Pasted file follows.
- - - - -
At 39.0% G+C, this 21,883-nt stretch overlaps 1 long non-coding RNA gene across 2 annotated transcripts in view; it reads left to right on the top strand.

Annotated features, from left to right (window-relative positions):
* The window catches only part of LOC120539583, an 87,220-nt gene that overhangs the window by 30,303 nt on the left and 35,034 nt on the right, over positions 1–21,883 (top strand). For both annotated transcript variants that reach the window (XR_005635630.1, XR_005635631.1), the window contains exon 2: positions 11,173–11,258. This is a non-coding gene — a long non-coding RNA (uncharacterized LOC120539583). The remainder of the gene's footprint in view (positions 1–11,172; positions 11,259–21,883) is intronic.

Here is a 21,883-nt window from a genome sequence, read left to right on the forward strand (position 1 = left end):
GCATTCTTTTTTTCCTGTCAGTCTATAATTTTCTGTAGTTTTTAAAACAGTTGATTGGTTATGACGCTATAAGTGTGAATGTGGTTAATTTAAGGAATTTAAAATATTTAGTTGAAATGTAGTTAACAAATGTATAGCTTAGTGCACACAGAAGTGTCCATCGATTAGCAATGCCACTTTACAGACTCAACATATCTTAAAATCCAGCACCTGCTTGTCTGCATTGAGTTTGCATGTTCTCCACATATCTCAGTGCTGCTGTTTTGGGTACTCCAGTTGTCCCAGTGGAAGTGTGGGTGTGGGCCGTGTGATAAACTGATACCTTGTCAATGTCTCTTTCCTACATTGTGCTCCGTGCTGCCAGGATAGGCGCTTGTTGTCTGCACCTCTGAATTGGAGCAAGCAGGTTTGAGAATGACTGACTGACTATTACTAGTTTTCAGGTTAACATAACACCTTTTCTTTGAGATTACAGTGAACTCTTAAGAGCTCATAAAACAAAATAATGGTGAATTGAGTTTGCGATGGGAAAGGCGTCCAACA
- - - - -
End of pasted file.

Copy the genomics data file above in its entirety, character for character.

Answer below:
At 39.0% G+C, this 21,883-nt stretch overlaps 1 long non-coding RNA gene across 2 annotated transcripts in view; it reads left to right on the top strand.

Annotated features, from left to right (window-relative positions):
* The window catches only part of LOC120539583, an 87,220-nt gene that overhangs the window by 30,303 nt on the left and 35,034 nt on the right, over positions 1–21,883 (top strand). For both annotated transcript variants that reach the window (XR_005635630.1, XR_005635631.1), the window contains exon 2: positions 11,173–11,258. This is a non-coding gene — a long non-coding RNA (uncharacterized LOC120539583). The remainder of the gene's footprint in view (positions 1–11,172; positions 11,259–21,883) is intronic.

Here is a 21,883-nt window from a genome sequence, read left to right on the forward strand (position 1 = left end):
GCATTCTTTTTTTCCTGTCAGTCTATAATTTTCTGTAGTTTTTAAAACAGTTGATTGGTTATGACGCTATAAGTGTGAATGTGGTTAATTTAAGGAATTTAAAATATTTAGTTGAAATGTAGTTAACAAATGTATAGCTTAGTGCACACAGAAGTGTCCATCGATTAGCAATGCCACTTTACAGACTCAACATATCTTAAAATCCAGCACCTGCTTGTCTGCATTGAGTTTGCATGTTCTCCACATATCTCAGTGCTGCTGTTTTGGGTACTCCAGTTGTCCCAGTGGAAGTGTGGGTGTGGGCCGTGTGATAAACTGATACCTTGTCAATGTCTCTTTCCTACATTGTGCTCCGTGCTGCCAGGATAGGCGCTTGTTGTCTGCACCTCTGAATTGGAGCAAGCAGGTTTGAGAATGACTGACTGACTATTACTAGTTTTCAGGTTAACATAACACCTTTTCTTTGAGATTACAGTGAACTCTTAAGAGCTCATAAAACAAAATAATGGTGAATTGAGTTTGCGATGGGAAAGGCGTCCAACA